The final speaker was Vieve from Joyriders, an organisation based in Waltham Forest that aims to empower women through cycling. They run informal rides of varying lengths for women from a broad range of backgrounds. Joyriders have found that many women are interested in cycling but don’t think it is for them – although Vieve herself is a cycling instructor, she said that many women see a lack of road safety as a major barrier, with the Waltham Forest LTN proving beneficial to their outreach work.
Following the speakers there was an open discussion, which featured a wide range of viewpoints from across the community. Attendees of the meeting represented both supporters and objectors to the trials, along with many residents who wanted to find out more about the scheme but have been unable to since Manchester City Council (MCC) took back control of £2.5 million of funding from the original Levenshulme Bee Network group.
Harriet, a mother of a visually impaired child, asked to speak for children in the area who don’t have a voice in the meeting “I think we’ve come to a place, especially in Levenshulme, where cars rule. I see very reasonable people making lazy choices like dropping off children at crossings and mounting pavements to park the car.”
Susan, also a Levenshulme parent, was concerned about a lack of voice for people on the boundary roads like herself “We see children nearly run over everyday. We suffer fumes, so we have a relevant voice and a right to raise it.”
Dianna, a resident from the West Point area covered by the plans, felt that many people supported the trials in some form but was concerned where the funding had gone, “My question is, who has got the money? As I understand it the money was given to a local voluntary group of local people.”
Under the original Bee Network plan, six primary schools were set to start School Streets trials in September. MCC took back control of the project in July and now over four weeks into the new school year, parents and children are still waiting for news of when the trials will start. While School Streets trials have been implemented in cities across the country and also at St Paul’s C of E Primary in Withington, parents from Levenshulme and Burnage schools face a congested school run as shown by several social media posts.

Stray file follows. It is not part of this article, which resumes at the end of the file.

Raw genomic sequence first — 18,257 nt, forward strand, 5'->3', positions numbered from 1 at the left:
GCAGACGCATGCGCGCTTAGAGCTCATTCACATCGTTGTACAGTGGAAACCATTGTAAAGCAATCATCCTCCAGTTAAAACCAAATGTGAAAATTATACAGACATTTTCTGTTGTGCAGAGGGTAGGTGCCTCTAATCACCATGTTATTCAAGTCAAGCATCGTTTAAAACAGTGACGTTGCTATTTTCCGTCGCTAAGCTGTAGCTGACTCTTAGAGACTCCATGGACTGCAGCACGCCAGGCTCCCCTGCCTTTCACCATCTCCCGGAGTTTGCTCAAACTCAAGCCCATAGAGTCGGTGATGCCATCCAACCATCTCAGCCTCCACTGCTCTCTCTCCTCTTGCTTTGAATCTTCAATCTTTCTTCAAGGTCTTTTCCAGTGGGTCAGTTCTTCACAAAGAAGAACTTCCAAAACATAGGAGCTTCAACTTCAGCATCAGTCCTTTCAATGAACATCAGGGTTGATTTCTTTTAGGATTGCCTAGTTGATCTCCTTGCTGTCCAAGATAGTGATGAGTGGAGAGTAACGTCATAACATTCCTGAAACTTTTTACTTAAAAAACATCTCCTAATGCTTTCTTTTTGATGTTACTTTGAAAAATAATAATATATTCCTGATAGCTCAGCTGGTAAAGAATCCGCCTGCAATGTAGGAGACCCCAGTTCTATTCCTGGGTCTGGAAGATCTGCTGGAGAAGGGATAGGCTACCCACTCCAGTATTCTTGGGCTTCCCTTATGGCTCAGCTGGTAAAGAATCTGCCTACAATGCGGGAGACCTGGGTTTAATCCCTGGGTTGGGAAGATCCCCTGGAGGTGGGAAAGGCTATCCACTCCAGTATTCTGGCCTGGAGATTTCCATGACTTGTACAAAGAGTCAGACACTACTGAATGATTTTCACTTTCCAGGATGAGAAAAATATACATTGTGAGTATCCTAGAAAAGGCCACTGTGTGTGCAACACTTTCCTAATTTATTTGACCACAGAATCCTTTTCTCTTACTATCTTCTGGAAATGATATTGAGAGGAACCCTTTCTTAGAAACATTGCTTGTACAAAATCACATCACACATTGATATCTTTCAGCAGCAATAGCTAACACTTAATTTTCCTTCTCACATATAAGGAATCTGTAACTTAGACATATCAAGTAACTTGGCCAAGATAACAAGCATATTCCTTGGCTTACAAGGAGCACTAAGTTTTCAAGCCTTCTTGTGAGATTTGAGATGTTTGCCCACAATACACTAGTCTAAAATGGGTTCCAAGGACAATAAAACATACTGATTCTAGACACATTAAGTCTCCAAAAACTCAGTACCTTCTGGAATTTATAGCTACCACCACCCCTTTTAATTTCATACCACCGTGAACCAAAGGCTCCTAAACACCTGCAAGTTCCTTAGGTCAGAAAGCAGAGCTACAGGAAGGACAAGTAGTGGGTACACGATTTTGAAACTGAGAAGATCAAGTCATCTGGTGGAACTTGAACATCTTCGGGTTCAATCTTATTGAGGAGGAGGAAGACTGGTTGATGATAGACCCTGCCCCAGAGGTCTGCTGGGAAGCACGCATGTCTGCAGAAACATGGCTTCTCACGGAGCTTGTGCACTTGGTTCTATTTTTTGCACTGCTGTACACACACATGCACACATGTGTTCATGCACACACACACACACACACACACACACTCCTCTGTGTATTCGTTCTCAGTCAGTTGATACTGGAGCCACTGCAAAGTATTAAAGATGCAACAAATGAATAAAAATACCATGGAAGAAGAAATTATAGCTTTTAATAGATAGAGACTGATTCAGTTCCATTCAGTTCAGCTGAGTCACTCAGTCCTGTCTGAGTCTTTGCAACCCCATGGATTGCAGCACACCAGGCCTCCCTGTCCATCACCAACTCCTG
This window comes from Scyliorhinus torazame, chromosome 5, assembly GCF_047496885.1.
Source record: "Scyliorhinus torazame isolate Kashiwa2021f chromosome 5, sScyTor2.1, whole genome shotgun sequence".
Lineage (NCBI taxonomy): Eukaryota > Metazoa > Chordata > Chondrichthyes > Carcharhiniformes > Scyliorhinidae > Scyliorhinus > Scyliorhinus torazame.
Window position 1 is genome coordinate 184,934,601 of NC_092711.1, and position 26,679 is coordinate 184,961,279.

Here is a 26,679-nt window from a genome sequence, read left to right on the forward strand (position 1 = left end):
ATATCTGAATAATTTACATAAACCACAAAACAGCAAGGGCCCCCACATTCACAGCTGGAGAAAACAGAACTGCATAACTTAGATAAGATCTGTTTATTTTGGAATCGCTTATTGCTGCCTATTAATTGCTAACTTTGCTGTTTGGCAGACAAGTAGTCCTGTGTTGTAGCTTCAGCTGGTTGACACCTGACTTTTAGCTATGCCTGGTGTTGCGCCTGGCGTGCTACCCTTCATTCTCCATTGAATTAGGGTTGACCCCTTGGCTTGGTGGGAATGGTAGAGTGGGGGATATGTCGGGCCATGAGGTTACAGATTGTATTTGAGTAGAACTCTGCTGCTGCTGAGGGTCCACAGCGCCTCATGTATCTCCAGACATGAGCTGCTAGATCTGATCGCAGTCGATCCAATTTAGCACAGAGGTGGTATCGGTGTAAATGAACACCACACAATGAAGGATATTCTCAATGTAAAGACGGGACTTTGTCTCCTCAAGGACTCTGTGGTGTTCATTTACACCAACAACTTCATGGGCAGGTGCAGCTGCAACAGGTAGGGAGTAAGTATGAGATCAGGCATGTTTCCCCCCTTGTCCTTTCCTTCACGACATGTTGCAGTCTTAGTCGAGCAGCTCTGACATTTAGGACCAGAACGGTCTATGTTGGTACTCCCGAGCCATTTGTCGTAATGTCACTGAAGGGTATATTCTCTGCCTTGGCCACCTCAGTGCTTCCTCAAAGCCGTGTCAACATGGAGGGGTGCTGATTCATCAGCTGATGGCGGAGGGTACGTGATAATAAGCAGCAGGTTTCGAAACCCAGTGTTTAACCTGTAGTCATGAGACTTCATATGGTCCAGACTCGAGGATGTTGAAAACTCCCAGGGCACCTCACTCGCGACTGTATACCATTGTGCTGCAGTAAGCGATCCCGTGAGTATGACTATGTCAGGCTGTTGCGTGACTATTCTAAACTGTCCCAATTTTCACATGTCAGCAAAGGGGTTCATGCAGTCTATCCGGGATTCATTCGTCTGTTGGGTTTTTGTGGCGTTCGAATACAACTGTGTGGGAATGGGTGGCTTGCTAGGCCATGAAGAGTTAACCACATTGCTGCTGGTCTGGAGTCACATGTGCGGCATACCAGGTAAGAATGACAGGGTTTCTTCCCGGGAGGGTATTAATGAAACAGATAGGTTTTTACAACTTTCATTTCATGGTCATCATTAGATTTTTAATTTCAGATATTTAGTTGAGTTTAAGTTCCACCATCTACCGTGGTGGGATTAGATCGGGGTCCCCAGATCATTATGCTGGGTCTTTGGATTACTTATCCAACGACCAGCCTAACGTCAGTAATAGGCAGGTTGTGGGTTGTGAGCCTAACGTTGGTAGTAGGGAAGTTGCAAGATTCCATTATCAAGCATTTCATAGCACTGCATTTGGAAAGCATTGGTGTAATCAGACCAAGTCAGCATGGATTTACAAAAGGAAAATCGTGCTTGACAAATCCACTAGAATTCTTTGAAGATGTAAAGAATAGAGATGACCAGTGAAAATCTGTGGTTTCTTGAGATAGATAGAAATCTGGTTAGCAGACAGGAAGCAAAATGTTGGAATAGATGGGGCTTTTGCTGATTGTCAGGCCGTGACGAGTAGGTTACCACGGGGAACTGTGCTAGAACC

“As a campaign group, Streets for People have spent the summer warning councillors about the problem of social distancing and air pollution that is going to be coming up in September. We didn’t find any plan-B to the postponed trials”, said Tom Haines-Doran. As the R-Rate continues to rise in wards covered by the proposed trials, social distancing outside schools is a serious public health issue and the need to provide for active travel for families without cars is important for key workers.
S4PLB are calling on residents to add their names to the 500+ who have already signed an open letter calling for the councillors to do everything in their power to ensure greatly improved walking and cycling facilities as a matter of urgency across Levenshulme & Burnage. The campaign group will continue to represent local residents and hold elected officials to account.